PHOENIX (AP) – U-Haul said Thursday that it will no longer rent trailers to customers driving Ford Explorers, citing excessive costs in defending liability lawsuits related to the popular sports utility vehicle.

U-Haul International, North America’s largest trailer rental company with more than 17,000 outlets, said the decision was not based on safety concerns.

“U-Haul has chosen not to rent behind this tow vehicle based on our history of excessive costs in defending lawsuits involving Ford Explorer towing combinations,” the Phoenix-based company said.

Ford has maintained the Explorer is safe. In 2002, the National Highway Traffic Safety Administration traced Explorer tire failures and resulting rollovers to manufacturing flaws in the Firestone tires.

Although federal regulators have said there isn’t enough evidence to show that the Explorer contributed to the tire defects, many of the problem tires were equipped on Explorers. Bridgestone/Firestone is currently trying to settle 30 class-action lawsuits related to the defective tires.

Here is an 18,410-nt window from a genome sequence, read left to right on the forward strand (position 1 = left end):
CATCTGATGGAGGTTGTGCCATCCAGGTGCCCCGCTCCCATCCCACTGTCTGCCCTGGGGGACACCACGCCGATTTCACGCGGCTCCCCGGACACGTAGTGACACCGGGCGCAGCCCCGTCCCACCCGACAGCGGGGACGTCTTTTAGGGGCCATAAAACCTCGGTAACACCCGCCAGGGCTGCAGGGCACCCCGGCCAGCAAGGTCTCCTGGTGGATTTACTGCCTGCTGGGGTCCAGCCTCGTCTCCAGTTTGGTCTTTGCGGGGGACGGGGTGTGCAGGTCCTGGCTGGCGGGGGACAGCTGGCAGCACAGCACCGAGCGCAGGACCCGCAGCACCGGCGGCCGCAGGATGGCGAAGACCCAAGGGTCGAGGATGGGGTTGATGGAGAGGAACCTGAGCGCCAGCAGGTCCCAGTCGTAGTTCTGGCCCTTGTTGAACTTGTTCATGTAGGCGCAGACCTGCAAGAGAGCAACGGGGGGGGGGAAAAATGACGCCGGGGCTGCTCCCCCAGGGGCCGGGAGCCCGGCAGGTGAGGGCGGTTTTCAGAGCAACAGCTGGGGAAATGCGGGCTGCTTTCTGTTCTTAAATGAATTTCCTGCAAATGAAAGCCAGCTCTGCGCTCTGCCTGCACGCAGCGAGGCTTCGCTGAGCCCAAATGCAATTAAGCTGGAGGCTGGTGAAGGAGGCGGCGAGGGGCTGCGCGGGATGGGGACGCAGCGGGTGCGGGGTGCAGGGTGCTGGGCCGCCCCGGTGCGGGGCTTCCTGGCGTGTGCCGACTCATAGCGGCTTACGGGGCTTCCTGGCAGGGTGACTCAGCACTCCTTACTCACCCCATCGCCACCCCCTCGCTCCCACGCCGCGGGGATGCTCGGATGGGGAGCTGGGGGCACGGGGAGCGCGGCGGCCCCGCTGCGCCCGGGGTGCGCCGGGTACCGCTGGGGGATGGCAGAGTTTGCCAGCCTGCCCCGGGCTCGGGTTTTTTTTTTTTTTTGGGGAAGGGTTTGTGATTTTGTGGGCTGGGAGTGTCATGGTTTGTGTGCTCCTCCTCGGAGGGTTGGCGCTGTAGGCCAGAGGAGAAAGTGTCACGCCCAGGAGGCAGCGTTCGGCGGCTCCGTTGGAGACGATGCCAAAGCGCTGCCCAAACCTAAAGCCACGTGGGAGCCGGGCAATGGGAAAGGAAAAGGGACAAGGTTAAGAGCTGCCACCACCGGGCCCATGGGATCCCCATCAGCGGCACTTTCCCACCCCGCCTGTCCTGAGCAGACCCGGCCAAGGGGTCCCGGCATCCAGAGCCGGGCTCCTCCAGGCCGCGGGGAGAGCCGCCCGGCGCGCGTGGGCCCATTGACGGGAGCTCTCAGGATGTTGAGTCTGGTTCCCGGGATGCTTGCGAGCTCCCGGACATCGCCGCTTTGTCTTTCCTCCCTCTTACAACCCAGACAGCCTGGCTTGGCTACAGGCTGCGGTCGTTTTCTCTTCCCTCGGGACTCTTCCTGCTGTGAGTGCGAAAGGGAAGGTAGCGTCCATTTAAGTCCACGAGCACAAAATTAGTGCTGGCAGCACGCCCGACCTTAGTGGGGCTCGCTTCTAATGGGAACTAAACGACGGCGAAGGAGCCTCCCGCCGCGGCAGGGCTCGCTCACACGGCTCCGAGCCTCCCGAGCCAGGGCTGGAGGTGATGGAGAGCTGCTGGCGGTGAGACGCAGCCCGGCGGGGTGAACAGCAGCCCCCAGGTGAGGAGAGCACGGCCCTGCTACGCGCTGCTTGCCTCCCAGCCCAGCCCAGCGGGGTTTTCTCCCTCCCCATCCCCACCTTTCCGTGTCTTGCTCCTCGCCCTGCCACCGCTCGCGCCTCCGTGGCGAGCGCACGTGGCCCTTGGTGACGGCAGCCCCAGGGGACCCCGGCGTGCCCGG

U-Haul’s policy, implemented Dec. 22, applies to all model years of the Explorer, company spokeswoman Joanne Fried said.

Customers have complained, but the costs of defending Explorer-related lawsuits have become too high, she said.

“It’s not something we really wanted to do, to be honest,” she said. “It’s something you put off as long as you can.”

Officials at Ford Motor Co. were surprised by U-Haul’s decision.

Company spokesman Jon Harmon said Ford officials were talking with U-Haul and hoped the decision would be short-lived. But he noted that the concerns were not about the safety of the Explorer or its towing capabilities.

Fried declined to say how many lawsuits the company has faced. U-Haul was involved in a lawsuit that Bridgestone/Firestone settled out of court in September. It involved three college students who were injured when their Explorer overturned while pulling a U-Haul trailer.

The only other vehicle similarly banned from U-Haul trailer rentals is soft-top Jeep Wranglers, which the company believes pose a safety risk, she said.

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AP-ES-01-08-04 1744EST

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